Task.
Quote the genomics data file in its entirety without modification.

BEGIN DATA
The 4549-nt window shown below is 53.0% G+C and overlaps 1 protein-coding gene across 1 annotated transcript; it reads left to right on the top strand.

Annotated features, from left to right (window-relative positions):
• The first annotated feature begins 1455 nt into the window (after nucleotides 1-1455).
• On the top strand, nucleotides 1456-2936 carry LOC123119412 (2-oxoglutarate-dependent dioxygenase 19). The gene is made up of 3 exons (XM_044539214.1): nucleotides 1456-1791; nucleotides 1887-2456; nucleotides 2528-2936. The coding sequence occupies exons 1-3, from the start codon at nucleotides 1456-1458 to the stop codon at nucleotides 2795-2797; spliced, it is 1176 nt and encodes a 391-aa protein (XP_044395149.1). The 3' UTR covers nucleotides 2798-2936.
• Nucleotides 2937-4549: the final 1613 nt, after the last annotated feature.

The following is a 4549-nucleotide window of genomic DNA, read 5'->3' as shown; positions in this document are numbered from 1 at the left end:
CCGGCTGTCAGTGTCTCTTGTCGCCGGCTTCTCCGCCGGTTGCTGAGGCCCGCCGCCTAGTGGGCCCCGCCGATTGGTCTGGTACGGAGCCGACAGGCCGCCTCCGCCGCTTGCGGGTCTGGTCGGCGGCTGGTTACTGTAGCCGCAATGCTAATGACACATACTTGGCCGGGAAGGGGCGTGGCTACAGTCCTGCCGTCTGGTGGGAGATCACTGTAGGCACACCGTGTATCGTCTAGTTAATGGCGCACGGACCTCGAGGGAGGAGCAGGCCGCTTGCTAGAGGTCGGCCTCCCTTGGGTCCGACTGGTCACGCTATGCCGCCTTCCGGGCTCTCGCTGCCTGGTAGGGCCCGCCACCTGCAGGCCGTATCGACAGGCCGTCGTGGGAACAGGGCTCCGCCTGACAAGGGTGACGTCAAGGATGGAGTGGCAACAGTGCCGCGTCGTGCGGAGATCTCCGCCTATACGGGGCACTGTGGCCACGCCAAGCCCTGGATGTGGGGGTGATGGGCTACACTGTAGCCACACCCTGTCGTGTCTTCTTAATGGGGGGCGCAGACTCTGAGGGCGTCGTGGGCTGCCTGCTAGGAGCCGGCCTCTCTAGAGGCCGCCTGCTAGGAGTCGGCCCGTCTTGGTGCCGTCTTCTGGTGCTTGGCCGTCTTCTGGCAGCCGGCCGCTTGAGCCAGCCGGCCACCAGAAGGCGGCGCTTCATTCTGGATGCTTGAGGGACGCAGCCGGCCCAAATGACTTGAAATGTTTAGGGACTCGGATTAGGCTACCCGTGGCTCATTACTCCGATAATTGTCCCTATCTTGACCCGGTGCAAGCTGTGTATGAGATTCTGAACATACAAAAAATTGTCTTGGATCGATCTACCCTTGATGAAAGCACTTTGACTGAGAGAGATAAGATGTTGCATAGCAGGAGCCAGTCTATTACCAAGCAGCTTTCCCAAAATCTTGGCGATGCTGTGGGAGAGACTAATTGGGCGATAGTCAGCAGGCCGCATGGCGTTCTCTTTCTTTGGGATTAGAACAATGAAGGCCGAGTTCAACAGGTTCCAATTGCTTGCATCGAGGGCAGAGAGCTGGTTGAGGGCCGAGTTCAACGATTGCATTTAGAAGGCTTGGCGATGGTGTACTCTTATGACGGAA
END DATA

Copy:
The 4549-nt window shown below is 53.0% G+C and overlaps 1 protein-coding gene across 1 annotated transcript; it reads left to right on the top strand.

Annotated features, from left to right (window-relative positions):
• The first annotated feature begins 1455 nt into the window (after nucleotides 1-1455).
• On the top strand, nucleotides 1456-2936 carry LOC123119412 (2-oxoglutarate-dependent dioxygenase 19). The gene is made up of 3 exons (XM_044539214.1): nucleotides 1456-1791; nucleotides 1887-2456; nucleotides 2528-2936. The coding sequence occupies exons 1-3, from the start codon at nucleotides 1456-1458 to the stop codon at nucleotides 2795-2797; spliced, it is 1176 nt and encodes a 391-aa protein (XP_044395149.1). The 3' UTR covers nucleotides 2798-2936.
• Nucleotides 2937-4549: the final 1613 nt, after the last annotated feature.

The following is a 4549-nucleotide window of genomic DNA, read 5'->3' as shown; positions in this document are numbered from 1 at the left end:
CCGGCTGTCAGTGTCTCTTGTCGCCGGCTTCTCCGCCGGTTGCTGAGGCCCGCCGCCTAGTGGGCCCCGCCGATTGGTCTGGTACGGAGCCGACAGGCCGCCTCCGCCGCTTGCGGGTCTGGTCGGCGGCTGGTTACTGTAGCCGCAATGCTAATGACACATACTTGGCCGGGAAGGGGCGTGGCTACAGTCCTGCCGTCTGGTGGGAGATCACTGTAGGCACACCGTGTATCGTCTAGTTAATGGCGCACGGACCTCGAGGGAGGAGCAGGCCGCTTGCTAGAGGTCGGCCTCCCTTGGGTCCGACTGGTCACGCTATGCCGCCTTCCGGGCTCTCGCTGCCTGGTAGGGCCCGCCACCTGCAGGCCGTATCGACAGGCCGTCGTGGGAACAGGGCTCCGCCTGACAAGGGTGACGTCAAGGATGGAGTGGCAACAGTGCCGCGTCGTGCGGAGATCTCCGCCTATACGGGGCACTGTGGCCACGCCAAGCCCTGGATGTGGGGGTGATGGGCTACACTGTAGCCACACCCTGTCGTGTCTTCTTAATGGGGGGCGCAGACTCTGAGGGCGTCGTGGGCTGCCTGCTAGGAGCCGGCCTCTCTAGAGGCCGCCTGCTAGGAGTCGGCCCGTCTTGGTGCCGTCTTCTGGTGCTTGGCCGTCTTCTGGCAGCCGGCCGCTTGAGCCAGCCGGCCACCAGAAGGCGGCGCTTCATTCTGGATGCTTGAGGGACGCAGCCGGCCCAAATGACTTGAAATGTTTAGGGACTCGGATTAGGCTACCCGTGGCTCATTACTCCGATAATTGTCCCTATCTTGACCCGGTGCAAGCTGTGTATGAGATTCTGAACATACAAAAAATTGTCTTGGATCGATCTACCCTTGATGAAAGCACTTTGACTGAGAGAGATAAGATGTTGCATAGCAGGAGCCAGTCTATTACCAAGCAGCTTTCCCAAAATCTTGGCGATGCTGTGGGAGAGACTAATTGGGCGATAGTCAGCAGGCCGCATGGCGTTCTCTTTCTTTGGGATTAGAACAATGAAGGCCGAGTTCAACAGGTTCCAATTGCTTGCATCGAGGGCAGAGAGCTGGTTGAGGGCCGAGTTCAACGATTGCATTTAGAAGGCTTGGCGATGGTGTACTCTTATGACGGAA